At another level, I was aware that from the time of Konrad Adenauer, Israel had engaged in extensive trade with West Germany; an Israeli ambassador sat in Bonn (and now Berlin); and Jewish organizations such as the Anti-Defamation League and American Jewish Committee had established serious dialogues with leading German groups and individuals. Moreover, I wanted to see for myself a phenomenon that reflected an historic sea change in German attitudes to the Jewish past: the explosive growth of Jewish studies in German universities.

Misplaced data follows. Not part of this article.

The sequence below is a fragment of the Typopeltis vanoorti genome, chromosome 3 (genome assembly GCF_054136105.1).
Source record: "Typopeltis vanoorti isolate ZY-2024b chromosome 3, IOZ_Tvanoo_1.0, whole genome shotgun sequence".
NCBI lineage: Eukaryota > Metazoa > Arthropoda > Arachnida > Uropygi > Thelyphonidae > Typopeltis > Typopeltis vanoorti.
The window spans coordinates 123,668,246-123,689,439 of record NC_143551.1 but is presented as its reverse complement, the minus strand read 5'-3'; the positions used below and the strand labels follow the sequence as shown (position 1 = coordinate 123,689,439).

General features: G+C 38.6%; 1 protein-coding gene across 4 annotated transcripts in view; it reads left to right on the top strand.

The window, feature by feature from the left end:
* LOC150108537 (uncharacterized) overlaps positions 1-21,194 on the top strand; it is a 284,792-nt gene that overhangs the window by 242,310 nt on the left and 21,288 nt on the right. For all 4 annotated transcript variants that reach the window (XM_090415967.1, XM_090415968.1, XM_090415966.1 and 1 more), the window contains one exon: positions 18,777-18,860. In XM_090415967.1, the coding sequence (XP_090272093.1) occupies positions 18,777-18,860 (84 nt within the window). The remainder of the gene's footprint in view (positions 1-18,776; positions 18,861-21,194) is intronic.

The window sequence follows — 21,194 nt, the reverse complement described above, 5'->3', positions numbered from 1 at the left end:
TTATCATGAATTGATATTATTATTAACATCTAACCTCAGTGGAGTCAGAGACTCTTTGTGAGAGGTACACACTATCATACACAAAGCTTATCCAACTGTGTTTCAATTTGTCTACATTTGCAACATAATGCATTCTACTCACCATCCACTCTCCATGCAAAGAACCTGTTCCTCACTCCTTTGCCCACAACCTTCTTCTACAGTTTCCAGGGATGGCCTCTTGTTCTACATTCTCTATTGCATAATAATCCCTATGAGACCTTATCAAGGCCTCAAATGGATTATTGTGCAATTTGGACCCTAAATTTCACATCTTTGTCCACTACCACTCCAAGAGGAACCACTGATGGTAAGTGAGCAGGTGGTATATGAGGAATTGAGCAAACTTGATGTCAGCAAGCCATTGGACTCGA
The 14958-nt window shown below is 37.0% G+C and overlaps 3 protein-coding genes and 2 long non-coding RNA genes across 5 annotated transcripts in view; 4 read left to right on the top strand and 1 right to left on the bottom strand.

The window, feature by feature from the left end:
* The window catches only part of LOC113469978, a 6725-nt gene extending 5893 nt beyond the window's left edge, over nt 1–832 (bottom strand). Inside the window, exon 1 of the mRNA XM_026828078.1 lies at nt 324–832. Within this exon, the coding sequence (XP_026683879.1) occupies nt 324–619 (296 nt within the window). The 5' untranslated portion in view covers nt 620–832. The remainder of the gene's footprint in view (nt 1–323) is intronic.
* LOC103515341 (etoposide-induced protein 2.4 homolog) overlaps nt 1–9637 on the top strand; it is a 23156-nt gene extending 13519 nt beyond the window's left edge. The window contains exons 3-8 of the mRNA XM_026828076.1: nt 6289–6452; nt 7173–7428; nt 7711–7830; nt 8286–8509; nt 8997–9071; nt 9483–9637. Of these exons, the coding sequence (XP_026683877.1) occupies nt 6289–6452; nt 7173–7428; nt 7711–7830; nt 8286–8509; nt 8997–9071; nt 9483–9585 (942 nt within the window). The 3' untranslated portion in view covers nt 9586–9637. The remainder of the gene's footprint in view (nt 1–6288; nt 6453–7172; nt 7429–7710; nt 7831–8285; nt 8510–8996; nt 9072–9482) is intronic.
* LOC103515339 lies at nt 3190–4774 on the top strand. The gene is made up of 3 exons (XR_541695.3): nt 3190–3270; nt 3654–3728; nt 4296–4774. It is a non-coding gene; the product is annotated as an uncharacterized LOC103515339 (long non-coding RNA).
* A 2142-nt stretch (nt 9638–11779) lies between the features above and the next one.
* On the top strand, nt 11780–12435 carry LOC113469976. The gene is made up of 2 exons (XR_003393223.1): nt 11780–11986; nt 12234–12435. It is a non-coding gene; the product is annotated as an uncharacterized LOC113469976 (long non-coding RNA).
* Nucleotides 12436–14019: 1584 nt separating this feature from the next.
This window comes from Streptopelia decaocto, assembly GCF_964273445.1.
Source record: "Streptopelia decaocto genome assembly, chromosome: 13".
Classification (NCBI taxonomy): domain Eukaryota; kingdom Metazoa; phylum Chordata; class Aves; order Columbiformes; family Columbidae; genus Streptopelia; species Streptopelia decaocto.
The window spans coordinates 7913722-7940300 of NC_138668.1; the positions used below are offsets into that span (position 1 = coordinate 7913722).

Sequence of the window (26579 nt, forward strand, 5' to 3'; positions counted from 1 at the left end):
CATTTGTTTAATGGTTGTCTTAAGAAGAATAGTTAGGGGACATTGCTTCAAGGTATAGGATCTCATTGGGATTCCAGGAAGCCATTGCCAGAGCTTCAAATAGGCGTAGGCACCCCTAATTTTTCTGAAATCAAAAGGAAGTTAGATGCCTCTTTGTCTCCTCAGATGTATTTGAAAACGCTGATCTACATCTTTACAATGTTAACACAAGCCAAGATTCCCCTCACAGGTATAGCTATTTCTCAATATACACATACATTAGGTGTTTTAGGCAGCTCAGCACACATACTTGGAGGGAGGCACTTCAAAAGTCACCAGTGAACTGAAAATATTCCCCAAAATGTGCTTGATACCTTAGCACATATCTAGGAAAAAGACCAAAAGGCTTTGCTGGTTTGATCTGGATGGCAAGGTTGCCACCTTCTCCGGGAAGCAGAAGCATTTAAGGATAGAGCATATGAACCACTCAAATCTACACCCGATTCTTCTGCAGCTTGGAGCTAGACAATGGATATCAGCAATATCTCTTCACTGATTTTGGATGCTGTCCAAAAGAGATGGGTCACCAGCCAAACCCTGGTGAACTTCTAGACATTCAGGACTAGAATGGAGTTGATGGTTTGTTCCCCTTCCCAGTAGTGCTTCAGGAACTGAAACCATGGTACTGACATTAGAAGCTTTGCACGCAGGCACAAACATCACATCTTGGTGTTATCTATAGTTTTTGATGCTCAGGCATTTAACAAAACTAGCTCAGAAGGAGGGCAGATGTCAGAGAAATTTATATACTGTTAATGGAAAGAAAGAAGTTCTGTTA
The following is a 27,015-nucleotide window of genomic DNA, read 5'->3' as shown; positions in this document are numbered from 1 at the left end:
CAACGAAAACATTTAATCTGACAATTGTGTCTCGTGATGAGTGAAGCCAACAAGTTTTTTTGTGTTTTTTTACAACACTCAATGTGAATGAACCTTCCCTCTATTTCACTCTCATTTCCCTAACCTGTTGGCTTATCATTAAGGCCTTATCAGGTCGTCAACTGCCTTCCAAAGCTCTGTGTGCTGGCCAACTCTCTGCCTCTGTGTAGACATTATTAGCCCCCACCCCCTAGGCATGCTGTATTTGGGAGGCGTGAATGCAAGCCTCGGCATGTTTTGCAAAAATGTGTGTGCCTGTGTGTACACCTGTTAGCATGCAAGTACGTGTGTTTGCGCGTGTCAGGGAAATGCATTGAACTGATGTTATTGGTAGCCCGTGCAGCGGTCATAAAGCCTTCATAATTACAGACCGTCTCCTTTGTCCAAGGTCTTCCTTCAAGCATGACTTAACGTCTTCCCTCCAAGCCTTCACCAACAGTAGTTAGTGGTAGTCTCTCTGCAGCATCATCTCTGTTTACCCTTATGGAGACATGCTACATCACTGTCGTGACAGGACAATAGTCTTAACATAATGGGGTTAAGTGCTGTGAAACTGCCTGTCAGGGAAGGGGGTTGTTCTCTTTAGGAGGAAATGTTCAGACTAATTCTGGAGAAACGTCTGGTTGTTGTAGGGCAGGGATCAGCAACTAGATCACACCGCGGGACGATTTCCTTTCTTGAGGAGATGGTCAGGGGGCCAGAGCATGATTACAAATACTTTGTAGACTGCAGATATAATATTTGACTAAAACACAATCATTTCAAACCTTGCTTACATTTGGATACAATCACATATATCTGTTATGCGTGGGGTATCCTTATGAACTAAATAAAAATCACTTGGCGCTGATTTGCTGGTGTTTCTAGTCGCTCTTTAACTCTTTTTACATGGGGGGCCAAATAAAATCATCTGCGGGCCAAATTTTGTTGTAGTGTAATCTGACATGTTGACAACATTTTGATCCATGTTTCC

Last year, my intellectual curiosity overcame my tribalist resistance, and I decided to make my way to Germany for an aca-demic conference. It was, I must confess, not only stimulating, but pleasant. I encountered accomplished German col-leagues, learned in different areas of Jewish history and fluent in Hebrew and Yiddish. I was particularly impressed by the earnestness of these col-leagues, many of them deeply religious Protestant men and women for whom the Holocaust was a searing wound in their collective psyche. We never actually sat down to talk about the Shoah, but its presence weighed heavily over every one of our discussions about the German-Jewish past. At the time, this silence seemed to make more sense than the alternative, for to open the floodgates of memory was to risk an unpre-dictable emotional response that might upset our very comfort-able academic decorum.